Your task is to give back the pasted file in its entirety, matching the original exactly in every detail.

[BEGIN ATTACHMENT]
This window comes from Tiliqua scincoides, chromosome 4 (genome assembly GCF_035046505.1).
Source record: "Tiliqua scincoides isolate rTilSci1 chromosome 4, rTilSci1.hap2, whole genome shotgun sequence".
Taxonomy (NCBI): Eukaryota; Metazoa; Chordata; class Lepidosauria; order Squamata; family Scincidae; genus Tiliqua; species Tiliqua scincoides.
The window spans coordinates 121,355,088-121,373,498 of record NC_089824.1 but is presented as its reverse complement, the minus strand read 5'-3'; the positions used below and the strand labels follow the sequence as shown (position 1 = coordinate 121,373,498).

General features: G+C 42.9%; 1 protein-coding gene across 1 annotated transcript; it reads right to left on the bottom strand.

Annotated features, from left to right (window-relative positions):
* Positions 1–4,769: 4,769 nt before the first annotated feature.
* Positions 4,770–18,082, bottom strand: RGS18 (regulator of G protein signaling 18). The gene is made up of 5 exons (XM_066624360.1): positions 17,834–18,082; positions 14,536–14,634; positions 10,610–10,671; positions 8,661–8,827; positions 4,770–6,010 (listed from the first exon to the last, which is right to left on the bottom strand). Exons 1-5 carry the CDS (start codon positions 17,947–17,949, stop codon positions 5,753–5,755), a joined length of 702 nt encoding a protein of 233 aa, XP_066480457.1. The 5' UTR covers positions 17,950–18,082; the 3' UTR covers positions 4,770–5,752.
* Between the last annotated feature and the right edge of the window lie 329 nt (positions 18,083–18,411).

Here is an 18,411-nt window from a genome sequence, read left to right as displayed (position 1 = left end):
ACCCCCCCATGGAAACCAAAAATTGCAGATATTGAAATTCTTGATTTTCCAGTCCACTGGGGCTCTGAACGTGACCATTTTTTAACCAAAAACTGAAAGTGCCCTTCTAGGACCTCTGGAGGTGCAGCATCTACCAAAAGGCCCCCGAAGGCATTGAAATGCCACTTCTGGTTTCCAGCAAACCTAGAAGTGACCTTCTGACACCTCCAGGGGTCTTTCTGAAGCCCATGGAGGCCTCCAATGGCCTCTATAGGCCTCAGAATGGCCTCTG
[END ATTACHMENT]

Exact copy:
This window comes from Tiliqua scincoides, chromosome 4 (genome assembly GCF_035046505.1).
Source record: "Tiliqua scincoides isolate rTilSci1 chromosome 4, rTilSci1.hap2, whole genome shotgun sequence".
Taxonomy (NCBI): Eukaryota; Metazoa; Chordata; class Lepidosauria; order Squamata; family Scincidae; genus Tiliqua; species Tiliqua scincoides.
The window spans coordinates 121,355,088-121,373,498 of record NC_089824.1 but is presented as its reverse complement, the minus strand read 5'-3'; the positions used below and the strand labels follow the sequence as shown (position 1 = coordinate 121,373,498).

General features: G+C 42.9%; 1 protein-coding gene across 1 annotated transcript; it reads right to left on the bottom strand.

Annotated features, from left to right (window-relative positions):
* Positions 1–4,769: 4,769 nt before the first annotated feature.
* Positions 4,770–18,082, bottom strand: RGS18 (regulator of G protein signaling 18). The gene is made up of 5 exons (XM_066624360.1): positions 17,834–18,082; positions 14,536–14,634; positions 10,610–10,671; positions 8,661–8,827; positions 4,770–6,010 (listed from the first exon to the last, which is right to left on the bottom strand). Exons 1-5 carry the CDS (start codon positions 17,947–17,949, stop codon positions 5,753–5,755), a joined length of 702 nt encoding a protein of 233 aa, XP_066480457.1. The 5' UTR covers positions 17,950–18,082; the 3' UTR covers positions 4,770–5,752.
* Between the last annotated feature and the right edge of the window lie 329 nt (positions 18,083–18,411).

Here is an 18,411-nt window from a genome sequence, read left to right as displayed (position 1 = left end):
ACCCCCCCATGGAAACCAAAAATTGCAGATATTGAAATTCTTGATTTTCCAGTCCACTGGGGCTCTGAACGTGACCATTTTTTAACCAAAAACTGAAAGTGCCCTTCTAGGACCTCTGGAGGTGCAGCATCTACCAAAAGGCCCCCGAAGGCATTGAAATGCCACTTCTGGTTTCCAGCAAACCTAGAAGTGACCTTCTGACACCTCCAGGGGTCTTTCTGAAGCCCATGGAGGCCTCCAATGGCCTCTATAGGCCTCAGAATGGCCTCTG